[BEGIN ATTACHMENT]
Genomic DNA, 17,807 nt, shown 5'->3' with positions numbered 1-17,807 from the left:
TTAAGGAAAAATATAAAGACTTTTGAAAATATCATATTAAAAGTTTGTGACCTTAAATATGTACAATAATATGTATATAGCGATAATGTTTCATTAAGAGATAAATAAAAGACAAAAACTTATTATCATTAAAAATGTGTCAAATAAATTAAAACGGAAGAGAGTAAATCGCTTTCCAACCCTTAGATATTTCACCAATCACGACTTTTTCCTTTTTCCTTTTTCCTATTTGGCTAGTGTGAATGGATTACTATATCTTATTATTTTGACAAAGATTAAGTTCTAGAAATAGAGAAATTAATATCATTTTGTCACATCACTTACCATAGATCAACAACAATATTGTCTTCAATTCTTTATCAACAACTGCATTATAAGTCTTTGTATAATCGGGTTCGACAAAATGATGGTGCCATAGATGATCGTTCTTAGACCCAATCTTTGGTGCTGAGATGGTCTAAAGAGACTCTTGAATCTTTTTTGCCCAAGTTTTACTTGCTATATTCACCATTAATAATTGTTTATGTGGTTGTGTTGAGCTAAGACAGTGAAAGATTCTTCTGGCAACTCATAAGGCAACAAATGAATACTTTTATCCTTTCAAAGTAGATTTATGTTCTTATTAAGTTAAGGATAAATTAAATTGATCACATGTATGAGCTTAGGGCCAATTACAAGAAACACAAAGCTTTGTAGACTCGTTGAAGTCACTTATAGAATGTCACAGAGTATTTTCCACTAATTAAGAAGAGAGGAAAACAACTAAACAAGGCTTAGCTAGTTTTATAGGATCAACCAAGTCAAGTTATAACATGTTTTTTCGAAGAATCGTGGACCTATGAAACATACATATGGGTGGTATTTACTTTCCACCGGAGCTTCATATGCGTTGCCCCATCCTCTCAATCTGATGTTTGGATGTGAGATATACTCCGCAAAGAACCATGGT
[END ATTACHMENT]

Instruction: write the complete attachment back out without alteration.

Genomic DNA, 17,807 nt, shown 5'->3' with positions numbered 1-17,807 from the left:
TTAAGGAAAAATATAAAGACTTTTGAAAATATCATATTAAAAGTTTGTGACCTTAAATATGTACAATAATATGTATATAGCGATAATGTTTCATTAAGAGATAAATAAAAGACAAAAACTTATTATCATTAAAAATGTGTCAAATAAATTAAAACGGAAGAGAGTAAATCGCTTTCCAACCCTTAGATATTTCACCAATCACGACTTTTTCCTTTTTCCTTTTTCCTATTTGGCTAGTGTGAATGGATTACTATATCTTATTATTTTGACAAAGATTAAGTTCTAGAAATAGAGAAATTAATATCATTTTGTCACATCACTTACCATAGATCAACAACAATATTGTCTTCAATTCTTTATCAACAACTGCATTATAAGTCTTTGTATAATCGGGTTCGACAAAATGATGGTGCCATAGATGATCGTTCTTAGACCCAATCTTTGGTGCTGAGATGGTCTAAAGAGACTCTTGAATCTTTTTTGCCCAAGTTTTACTTGCTATATTCACCATTAATAATTGTTTATGTGGTTGTGTTGAGCTAAGACAGTGAAAGATTCTTCTGGCAACTCATAAGGCAACAAATGAATACTTTTATCCTTTCAAAGTAGATTTATGTTCTTATTAAGTTAAGGATAAATTAAATTGATCACATGTATGAGCTTAGGGCCAATTACAAGAAACACAAAGCTTTGTAGACTCGTTGAAGTCACTTATAGAATGTCACAGAGTATTTTCCACTAATTAAGAAGAGAGGAAAACAACTAAACAAGGCTTAGCTAGTTTTATAGGATCAACCAAGTCAAGTTATAACATGTTTTTTCGAAGAATCGTGGACCTATGAAACATACATATGGGTGGTATTTACTTTCCACCGGAGCTTCATATGCGTTGCCCCATCCTCTCAATCTGATGTTTGGATGTGAGATATACTCCGCAAAGAACCATGGT